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Building Less Flawed Metrics: Dodging Goodhart and Campbell's Laws

Manheim, David (2018): Building Less Flawed Metrics: Dodging Goodhart and Campbell's Laws. Forthcoming in:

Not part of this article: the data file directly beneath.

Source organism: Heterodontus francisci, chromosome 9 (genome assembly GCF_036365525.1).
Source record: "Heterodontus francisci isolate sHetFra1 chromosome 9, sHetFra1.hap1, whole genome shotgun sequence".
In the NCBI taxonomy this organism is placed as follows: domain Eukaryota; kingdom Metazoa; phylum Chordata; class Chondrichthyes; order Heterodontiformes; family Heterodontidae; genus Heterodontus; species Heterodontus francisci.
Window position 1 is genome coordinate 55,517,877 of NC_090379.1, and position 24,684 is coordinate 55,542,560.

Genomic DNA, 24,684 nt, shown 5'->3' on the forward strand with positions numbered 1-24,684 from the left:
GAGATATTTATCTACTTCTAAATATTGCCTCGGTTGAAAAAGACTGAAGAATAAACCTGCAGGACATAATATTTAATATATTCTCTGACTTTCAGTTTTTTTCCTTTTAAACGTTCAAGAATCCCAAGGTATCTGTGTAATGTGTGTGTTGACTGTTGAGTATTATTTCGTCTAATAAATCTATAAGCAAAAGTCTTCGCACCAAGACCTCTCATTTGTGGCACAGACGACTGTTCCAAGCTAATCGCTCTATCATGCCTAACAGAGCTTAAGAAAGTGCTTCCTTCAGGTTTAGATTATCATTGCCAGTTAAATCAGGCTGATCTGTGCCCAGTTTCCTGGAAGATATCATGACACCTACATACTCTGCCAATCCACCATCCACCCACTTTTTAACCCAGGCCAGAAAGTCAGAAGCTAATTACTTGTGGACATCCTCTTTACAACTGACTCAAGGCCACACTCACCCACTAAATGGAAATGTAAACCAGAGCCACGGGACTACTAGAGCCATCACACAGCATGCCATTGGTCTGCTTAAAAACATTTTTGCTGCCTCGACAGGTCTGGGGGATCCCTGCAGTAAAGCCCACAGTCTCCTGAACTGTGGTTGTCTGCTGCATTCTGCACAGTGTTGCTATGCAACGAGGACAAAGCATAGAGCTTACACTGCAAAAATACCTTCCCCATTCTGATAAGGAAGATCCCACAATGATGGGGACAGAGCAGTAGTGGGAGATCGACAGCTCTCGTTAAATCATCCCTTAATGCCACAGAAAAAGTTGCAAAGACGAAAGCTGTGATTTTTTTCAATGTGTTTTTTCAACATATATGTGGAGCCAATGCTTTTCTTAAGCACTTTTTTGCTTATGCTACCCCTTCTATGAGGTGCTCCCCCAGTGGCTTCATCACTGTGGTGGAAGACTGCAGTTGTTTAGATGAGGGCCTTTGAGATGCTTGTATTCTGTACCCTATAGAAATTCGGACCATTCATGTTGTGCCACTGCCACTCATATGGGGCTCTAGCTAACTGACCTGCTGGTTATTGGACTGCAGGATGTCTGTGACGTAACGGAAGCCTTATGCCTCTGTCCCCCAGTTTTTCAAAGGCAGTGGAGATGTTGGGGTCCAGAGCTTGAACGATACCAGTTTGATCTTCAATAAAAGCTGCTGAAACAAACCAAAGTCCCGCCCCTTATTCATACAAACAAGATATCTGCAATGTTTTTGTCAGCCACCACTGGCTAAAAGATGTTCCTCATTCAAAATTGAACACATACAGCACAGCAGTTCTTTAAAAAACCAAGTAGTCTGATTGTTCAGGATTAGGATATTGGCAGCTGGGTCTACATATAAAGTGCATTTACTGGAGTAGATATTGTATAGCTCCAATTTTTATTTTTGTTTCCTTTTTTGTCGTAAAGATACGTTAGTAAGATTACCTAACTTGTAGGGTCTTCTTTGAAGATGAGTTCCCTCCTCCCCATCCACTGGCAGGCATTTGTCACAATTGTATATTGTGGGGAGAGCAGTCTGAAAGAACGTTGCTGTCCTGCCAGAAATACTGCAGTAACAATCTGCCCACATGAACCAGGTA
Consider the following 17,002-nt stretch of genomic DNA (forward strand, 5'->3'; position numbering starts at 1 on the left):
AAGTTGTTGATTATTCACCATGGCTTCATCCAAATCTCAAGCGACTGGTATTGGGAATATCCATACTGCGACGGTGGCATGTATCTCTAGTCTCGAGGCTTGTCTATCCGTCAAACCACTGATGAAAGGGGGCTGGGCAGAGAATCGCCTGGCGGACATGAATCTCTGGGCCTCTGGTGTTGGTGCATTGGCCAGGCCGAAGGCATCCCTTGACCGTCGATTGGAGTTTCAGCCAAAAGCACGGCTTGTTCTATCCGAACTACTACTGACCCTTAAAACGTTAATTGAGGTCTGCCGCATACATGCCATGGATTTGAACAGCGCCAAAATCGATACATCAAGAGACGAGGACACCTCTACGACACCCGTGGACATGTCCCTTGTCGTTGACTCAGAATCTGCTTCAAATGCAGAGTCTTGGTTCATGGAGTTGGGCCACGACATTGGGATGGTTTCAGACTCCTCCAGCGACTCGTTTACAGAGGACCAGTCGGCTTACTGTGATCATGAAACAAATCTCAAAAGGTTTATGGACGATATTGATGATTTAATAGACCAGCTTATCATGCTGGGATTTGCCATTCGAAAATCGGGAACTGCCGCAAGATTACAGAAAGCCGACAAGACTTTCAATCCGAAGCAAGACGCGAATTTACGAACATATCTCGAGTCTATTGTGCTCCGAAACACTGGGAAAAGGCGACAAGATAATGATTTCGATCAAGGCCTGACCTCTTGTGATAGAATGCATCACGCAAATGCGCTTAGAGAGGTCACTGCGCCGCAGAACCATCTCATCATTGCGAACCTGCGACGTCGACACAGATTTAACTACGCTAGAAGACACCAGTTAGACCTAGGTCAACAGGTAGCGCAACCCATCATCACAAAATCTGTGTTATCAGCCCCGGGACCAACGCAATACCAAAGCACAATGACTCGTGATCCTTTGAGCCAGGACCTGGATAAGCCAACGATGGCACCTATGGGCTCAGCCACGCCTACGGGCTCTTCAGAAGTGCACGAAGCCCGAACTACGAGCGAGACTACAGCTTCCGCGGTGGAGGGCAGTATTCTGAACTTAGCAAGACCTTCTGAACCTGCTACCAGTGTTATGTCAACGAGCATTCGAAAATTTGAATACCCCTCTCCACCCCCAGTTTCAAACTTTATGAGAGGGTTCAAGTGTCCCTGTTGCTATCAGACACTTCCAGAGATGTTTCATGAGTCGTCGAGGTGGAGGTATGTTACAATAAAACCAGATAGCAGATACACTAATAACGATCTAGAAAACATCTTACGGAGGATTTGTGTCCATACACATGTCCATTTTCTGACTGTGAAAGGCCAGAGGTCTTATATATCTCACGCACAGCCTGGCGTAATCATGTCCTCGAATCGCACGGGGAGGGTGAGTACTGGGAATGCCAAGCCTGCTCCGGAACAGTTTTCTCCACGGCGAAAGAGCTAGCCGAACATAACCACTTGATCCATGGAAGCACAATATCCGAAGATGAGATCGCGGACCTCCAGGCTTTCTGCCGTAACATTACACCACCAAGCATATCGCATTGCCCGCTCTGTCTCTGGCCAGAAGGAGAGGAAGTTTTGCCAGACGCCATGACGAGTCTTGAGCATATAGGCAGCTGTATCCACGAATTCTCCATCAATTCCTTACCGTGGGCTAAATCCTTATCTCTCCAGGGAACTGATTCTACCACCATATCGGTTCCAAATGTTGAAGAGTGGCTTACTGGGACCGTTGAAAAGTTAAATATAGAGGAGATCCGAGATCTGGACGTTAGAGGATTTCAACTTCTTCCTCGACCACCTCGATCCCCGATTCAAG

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Metrics are useful for measuring systems and motivating behaviors. Unfortunately, naive application of metrics to a system can distort the system in ways that undermine the original goal. The problem was noted independently by first Campbell, then Goodhart, and in some forms it is not only common, but unavoidable due to the nature of metrics. There are two distinct but interrelated problems that must be overcome in building better metrics; first, specifying metrics more closely related to the true goals, and second, preventing the recipients from gaming the difference between the reward system and the true goal. This paper describes several approaches to designing metrics, beginning with design considerations and processes, then discussing specific strategies including secrecy, randomization, diversification, and post-hoc specification. The discussion will then address important desiderata and the trade-offs involved in each approach, and examples of how they differ, and how the issues can be addressed. Finally, the paper outlines a process for metric design for practitioners who need to design metrics, and as a basis for further elaboration in specific domains.

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